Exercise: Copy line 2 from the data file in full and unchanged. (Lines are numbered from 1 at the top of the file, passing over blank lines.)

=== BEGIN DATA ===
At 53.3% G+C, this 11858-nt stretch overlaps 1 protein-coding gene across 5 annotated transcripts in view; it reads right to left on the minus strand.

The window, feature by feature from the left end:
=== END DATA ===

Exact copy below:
The window, feature by feature from the left end: